Part of getting tall."
DAY 81: Well, I'm going to steal a play from Susan and Judy's "playbooks," but I HAD to write this evening about the film Nine. Long story short ... I ADORED every frame of this film. I've been familiar with the show ... and played the Original Cast LP continuously at the time ... since it first opened on Broadway in 1982 (my senior year in college) and I had the pleasure of seeing the Antonio Banderas revival on Broadway in 2003. I am also a HUGE fan of the work of Maury Yeston, who wrote the music and lyrics, and who penned other wonderful pieces such as Grand Hotel, Phantom (the better, NON-Webber version), and Titanic (not to mention a BEAUTIFUL song cycle called December Songs, and some minor works, including a lovely Off-Broadway score called In the Beginning).
This is going to be hard to explain to non-theatre people ... there are times as I'm watching a show (particularly a musical) when something is directed or choreographed SO perfectly that it makes me teary-eyed and I have to catch my breath. As a director, I'm very attuned to "stage pictures" - the placement of people and other visual elements in a scene - and there were some STUNNING ones in Nine. This movie literally took my breath away MANY times. This doesn't happen frequently and lots of folks don't "get it" when I try to describe the feeling - but it's VERY powerful and it reaffirms my love for this art form every time it happens (it also happened last year sitting in performances of Billy Elliot and Next to Normal on Broadway).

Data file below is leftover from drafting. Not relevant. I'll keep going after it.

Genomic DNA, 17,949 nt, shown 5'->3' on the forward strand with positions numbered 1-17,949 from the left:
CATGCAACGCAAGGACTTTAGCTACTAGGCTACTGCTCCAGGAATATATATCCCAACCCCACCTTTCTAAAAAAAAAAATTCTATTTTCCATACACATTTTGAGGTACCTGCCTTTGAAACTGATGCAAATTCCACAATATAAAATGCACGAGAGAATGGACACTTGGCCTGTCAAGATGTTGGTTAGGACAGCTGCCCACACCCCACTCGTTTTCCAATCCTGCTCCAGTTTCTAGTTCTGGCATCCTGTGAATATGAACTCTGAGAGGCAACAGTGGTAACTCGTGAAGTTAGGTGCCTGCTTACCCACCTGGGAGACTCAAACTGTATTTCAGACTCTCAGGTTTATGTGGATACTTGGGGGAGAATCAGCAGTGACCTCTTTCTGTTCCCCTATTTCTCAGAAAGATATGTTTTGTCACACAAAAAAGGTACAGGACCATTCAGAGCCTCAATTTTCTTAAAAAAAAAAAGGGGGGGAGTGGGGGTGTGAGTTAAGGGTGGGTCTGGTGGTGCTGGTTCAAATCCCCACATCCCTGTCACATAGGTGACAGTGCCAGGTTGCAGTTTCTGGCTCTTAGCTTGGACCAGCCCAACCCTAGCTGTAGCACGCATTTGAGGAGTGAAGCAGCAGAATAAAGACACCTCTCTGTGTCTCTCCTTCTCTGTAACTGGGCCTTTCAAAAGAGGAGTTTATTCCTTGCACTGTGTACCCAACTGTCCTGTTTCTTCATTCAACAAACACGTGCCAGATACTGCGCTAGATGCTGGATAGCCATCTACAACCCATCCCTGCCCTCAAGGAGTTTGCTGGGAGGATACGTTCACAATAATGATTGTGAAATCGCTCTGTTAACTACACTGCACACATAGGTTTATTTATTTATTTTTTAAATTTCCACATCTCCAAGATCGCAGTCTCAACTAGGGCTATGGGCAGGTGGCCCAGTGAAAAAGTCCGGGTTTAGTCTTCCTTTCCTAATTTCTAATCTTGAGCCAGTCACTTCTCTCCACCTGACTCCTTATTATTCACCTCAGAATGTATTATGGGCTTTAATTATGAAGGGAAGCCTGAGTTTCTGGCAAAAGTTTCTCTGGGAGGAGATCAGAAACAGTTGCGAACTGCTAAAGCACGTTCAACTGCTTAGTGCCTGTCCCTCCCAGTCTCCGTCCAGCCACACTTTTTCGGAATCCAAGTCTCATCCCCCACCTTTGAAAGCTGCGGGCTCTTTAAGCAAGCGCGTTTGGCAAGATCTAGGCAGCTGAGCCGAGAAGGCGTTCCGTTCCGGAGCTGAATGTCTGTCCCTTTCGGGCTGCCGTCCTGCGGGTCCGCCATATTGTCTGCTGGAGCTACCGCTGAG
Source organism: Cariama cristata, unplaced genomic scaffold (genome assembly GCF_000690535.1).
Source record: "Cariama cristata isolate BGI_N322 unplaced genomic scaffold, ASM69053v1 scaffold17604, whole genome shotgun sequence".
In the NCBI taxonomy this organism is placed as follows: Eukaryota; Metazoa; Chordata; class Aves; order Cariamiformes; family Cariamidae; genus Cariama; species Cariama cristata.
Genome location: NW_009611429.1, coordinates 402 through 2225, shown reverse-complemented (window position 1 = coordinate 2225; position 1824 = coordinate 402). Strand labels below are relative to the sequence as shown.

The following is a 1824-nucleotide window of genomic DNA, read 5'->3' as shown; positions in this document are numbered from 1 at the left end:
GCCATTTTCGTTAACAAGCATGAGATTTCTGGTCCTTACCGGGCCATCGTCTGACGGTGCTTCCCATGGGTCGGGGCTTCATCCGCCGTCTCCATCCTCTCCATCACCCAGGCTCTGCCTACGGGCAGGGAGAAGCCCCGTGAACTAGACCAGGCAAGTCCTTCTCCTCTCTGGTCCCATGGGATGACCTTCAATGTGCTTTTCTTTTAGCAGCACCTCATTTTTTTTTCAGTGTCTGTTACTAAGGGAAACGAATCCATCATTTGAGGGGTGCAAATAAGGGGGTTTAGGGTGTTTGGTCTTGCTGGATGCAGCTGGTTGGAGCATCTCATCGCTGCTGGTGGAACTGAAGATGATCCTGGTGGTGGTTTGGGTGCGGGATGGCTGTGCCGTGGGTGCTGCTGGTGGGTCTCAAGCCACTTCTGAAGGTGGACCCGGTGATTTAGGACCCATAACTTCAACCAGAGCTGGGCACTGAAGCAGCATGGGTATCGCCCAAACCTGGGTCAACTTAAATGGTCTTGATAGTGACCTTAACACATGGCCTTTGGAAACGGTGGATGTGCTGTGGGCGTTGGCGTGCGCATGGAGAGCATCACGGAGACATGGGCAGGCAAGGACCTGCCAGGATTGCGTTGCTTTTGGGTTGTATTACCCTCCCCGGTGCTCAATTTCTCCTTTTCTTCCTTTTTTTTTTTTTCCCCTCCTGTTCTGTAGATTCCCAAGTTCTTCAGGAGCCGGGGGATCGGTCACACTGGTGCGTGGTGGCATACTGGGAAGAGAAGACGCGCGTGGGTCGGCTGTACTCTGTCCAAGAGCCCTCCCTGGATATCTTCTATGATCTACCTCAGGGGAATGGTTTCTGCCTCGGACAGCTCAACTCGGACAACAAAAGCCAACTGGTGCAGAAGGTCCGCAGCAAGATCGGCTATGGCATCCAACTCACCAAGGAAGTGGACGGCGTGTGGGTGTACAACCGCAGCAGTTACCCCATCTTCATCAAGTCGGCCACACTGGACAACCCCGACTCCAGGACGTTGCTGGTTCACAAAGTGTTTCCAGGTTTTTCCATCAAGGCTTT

And where do I start with the performances? Marion Cotillard was STUNNING ... Oscar-worthy, in my opinion - I was close to sobbing during "My Husband Makes Movies" and many of her heart-breaking scenes. Judi Dench can do NO wrong in my book - she is, in my opinion, our greatest living actress. And can we talk about Sophia Loren ... the woman, at 75, is still ASTOUNDINGLY BEAUTIFUL and really moved me as Guido's mother. I was also unfamiliar with Fergie's work with the Black Eyed Peas, but what a voice and what a presence in the most popular song from Nine, "Be Italian." As Guido himself, Daniel Day-Lewis, did a remarkable job in a VERY unlikable role, eliciting more than his share of sympathy for the character.
My only concern is that the film will have limited appeal (for theatre/musical theatre folk or foreign film buffs), and your "average" American moviegoer might not appreciate it. I was disappointed in the absence of my FAVORITE song in the show "Getting Tall" (which is sung by Little Guido to "Big" Guido at the end of the musical, and some of whose lyrics start this post). But the ending was moving and well-executed even without the song I love so much, and my disappointment at its omission is NOTHING compared to how delighted I felt about the film as a whole, and I'm certainly grateful to Rob Marshall, the crew, and all the wonderful performers of this dazzling film.